Monday 7 March 2011

The Tao

So much has happened since January:  Zen retreat - definitely no writing then - two issues of the Bulletin published, one visitor for ten days, another for one night, a book launch organised at Temple, two sermons written - there is something to show for the time spent, but I've not been writing here.

Am sporadically re-reading Per Pettersen's I curse the River of Time, third time round - I am sure that his book's message is clear to a literate Norwegian - as an outsider, I feel the need to research the hints that are there - the name of the ship, the films which impressed the main characters, the books they read. It is frustrating and satisfying at the same time - I'm spending a lot of time with it, contentedly. For some reason, the hopelessness of the main character, who drowns his gifts in alcohol, does not affect me. I am interested in how Pettersen manages to draw the reader into the book. It is a masterpiece.

Bought the Tao Te Ching in a swap of books at a 2nd hand bookstore; I'd lost the copy I'd bought in the 70s in Amsterdam, probably in that marvellous bookshop Au bout du monde...This not-so-new copy is ostensibly for P, who is discovering the Tao via his Chinese student, - they are discussing the Tao in English together, as an exercise in pronounciation, having finished Confucius' Analects during their first year. An interesting process.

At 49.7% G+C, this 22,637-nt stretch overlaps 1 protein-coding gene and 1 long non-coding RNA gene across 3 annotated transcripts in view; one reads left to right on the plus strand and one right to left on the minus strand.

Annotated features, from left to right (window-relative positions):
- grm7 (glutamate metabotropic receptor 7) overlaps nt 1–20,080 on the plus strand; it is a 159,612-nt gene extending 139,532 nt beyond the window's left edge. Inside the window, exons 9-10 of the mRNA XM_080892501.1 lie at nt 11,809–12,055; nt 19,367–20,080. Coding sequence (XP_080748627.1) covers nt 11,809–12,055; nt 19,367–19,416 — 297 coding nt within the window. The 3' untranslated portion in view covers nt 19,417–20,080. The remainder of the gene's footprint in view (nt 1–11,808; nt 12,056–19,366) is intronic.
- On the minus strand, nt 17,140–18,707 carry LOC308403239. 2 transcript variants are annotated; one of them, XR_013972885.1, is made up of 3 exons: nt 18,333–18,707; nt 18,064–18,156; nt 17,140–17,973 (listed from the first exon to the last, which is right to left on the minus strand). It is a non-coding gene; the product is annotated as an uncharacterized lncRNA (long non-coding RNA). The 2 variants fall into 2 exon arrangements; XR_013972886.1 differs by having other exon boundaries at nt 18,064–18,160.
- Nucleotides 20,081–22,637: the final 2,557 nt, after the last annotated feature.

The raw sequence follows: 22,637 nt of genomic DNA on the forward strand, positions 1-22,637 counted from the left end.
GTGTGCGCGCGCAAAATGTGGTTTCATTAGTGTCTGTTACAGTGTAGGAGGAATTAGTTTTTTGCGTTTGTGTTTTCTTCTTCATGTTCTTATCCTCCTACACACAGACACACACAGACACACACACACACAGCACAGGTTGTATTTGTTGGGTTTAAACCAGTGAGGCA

I find this Tao Te Ching particularly beautiful, (translation by Gia-Fu Feng and Jane English, with lovely photographs, Vintage Books, Random House, 1972) though P reports that Jian Liang does not always agree with the translation. My friend Helen was interested, so searched out a copy for her on the Web and came to realise that it must have been a popular edition, because copies are available all over the place.

This edition includes the Chinese, written in calligraphy and I spent several peaceful hours one afternoon absorbed in working out what the ideograms meant...except that I should be working.

So in a guilty surge of energy, finished the translation I was working on and sent it off for feedback. End of Stage One, the longest part. Now I have to wait to hear back.

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